A NASA experiment is aimed at studying how space travel could affect identical twins. Researchers want to study how pairs of twins change as one goes into space, and the other remains on Earth. 

Scott Kelly is an active member of NASA's crew of astronauts. His brother, Mark, is a former space traveler, now retired.

When Scott next travels into space, his brother will remain on the ground, being subjected to medical tests before and throughout the flight, as well as after touchdown. Health workers for the agency will search the men to determine how long periods of microgravity can affect space travelers. 

Mark Kelly is telling the press he will not take part in the exercise routine his brother will follow, nor will he eat "crappy space station food." 

Scott Kelly will launch to the International Space Station in March 2015. Once there, the (then) 51-year-old astronaut will spend a year aboard the orbiting outpost. This will mark the longest time any American has spent in space, a record which currently stands at seven months. 

"The goal of the mission is to understand how the human body reacts and adapts to the harsh environment of space. Data from the expedition will be used to reduce risks to the health of crew members as NASA prepares to advance space travel beyond low-Earth orbit," space agency officials wrote on a biography page for Scott.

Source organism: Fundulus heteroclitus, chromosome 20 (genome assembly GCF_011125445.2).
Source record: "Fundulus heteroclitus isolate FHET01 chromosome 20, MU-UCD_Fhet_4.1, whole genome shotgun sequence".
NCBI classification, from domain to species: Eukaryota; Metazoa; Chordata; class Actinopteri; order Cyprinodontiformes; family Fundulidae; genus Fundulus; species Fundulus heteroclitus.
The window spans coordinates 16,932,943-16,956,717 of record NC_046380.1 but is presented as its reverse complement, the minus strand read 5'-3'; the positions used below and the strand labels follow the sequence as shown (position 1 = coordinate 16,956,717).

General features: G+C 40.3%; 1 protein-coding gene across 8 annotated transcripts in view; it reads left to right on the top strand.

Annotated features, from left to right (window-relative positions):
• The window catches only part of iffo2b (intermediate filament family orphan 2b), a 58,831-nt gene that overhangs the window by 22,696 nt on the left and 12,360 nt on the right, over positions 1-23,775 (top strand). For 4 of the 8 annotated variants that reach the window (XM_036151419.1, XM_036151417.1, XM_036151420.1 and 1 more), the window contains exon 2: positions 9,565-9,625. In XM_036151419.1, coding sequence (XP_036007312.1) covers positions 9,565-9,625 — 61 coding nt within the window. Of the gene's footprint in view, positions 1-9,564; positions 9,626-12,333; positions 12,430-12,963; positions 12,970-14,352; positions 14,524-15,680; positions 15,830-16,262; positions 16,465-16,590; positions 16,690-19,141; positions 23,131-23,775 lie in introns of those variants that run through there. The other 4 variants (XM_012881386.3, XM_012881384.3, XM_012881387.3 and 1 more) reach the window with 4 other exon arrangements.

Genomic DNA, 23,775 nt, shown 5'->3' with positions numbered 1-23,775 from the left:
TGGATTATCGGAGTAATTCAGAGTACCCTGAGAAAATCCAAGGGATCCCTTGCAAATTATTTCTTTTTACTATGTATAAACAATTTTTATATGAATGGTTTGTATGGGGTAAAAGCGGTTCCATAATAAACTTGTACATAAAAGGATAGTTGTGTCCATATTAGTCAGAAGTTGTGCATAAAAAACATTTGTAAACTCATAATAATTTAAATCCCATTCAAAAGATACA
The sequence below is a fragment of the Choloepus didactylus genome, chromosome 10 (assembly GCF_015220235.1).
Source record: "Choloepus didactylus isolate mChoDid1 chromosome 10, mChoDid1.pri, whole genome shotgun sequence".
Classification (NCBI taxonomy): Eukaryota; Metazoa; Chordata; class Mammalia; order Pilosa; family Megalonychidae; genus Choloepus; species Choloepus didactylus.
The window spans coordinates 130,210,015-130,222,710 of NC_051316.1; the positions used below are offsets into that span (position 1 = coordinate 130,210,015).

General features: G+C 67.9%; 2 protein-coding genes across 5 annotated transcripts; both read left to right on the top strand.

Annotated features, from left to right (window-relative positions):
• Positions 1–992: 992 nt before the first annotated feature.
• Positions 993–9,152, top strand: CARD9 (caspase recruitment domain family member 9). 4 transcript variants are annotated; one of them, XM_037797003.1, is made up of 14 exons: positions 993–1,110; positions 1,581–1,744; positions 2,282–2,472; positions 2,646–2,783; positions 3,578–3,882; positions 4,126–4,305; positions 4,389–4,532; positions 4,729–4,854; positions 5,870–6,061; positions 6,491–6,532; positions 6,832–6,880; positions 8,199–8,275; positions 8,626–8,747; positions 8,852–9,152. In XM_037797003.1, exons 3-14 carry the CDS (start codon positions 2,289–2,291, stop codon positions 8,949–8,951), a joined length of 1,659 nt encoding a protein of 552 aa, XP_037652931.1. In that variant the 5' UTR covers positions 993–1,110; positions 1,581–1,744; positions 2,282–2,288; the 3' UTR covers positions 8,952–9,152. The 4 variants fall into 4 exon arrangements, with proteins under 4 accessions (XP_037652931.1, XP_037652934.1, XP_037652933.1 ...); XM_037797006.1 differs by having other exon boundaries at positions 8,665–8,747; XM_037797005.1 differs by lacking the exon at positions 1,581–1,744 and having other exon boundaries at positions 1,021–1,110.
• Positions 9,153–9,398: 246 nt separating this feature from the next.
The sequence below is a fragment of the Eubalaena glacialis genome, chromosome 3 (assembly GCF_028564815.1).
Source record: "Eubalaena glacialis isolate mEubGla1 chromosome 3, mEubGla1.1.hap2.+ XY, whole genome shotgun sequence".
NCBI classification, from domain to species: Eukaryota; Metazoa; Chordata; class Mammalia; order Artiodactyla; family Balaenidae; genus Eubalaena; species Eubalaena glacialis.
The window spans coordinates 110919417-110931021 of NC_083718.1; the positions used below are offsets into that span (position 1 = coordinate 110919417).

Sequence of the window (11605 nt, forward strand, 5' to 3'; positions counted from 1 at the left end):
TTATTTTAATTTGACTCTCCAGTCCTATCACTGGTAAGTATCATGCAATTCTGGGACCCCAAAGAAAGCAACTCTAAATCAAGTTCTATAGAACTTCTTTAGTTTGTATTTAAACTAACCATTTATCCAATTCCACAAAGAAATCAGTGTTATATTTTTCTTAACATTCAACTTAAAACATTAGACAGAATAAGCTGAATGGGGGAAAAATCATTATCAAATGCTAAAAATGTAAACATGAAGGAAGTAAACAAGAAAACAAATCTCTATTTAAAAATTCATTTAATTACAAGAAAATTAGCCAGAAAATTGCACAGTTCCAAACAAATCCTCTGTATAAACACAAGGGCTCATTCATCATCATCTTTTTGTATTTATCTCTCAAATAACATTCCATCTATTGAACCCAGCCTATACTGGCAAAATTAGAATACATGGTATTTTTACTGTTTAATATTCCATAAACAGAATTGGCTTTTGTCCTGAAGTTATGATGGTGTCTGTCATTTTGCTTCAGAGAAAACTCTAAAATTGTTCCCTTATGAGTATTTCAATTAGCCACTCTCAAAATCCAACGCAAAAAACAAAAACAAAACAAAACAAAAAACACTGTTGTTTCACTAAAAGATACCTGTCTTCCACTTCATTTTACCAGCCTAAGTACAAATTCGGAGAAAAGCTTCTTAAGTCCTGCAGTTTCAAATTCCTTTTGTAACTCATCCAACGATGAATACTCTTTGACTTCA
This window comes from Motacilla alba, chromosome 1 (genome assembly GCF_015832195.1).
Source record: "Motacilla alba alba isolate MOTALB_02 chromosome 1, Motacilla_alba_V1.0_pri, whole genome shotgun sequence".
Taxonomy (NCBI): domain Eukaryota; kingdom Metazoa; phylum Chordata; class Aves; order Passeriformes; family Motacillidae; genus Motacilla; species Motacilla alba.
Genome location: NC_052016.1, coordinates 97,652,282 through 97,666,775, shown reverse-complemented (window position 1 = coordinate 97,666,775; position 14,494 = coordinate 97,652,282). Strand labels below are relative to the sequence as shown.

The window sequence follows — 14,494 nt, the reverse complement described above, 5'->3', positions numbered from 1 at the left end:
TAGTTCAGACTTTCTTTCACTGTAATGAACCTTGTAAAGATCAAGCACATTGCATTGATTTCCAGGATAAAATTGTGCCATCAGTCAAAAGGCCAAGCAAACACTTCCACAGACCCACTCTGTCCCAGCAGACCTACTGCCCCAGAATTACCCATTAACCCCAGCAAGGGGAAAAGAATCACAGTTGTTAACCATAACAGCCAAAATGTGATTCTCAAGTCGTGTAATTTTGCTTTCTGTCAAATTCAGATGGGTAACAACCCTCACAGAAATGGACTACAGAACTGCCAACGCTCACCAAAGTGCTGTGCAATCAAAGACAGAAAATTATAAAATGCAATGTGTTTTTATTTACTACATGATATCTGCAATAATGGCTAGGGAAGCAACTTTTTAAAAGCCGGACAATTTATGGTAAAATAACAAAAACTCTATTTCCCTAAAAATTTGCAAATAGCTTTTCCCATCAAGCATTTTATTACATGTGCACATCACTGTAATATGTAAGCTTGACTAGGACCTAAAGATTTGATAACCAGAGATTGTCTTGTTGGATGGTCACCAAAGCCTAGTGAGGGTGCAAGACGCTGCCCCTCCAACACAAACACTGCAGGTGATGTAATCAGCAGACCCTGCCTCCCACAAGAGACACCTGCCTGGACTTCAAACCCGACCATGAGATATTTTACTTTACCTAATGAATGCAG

Valeri Polyakov holds the record for the longest time spent away from Earth, when he spent 437 days aboard the Russian space station Mir from 1994 to 1995. The American record holder is Michael López-Alegría, who spent 215 days aboard the International Space Station (ISS) between 2006 and 2007. 

When Kelly heads to space, he will be joined by cosmonaut Mikhail Kornienko, a 54-year-old former paratrooper. 

Scott has volunteered for a number of painful medical procedures to assist data collection during the mission. These will include a pressure sensor drilled into his skull, and a series of spinal taps performed aboard the station. The latter procedures will be performed by a former emergency room medical doctor who will also be a member of the crew. 

NASA will study 10 aspects of health in the twins, including a study of gut bacteria, DNA and RNA samples, and possible visual impairment. 

Mark collected a total of 54 days in space during his career. If all goes according to plan, Scott will return to Earth with 540 days completed, exactly a tenfold difference. This will allow NASA researchers a rare opportunity to study how spaceflight has affected each member of the pair. 

This will be the first study of its kind ever conducted.

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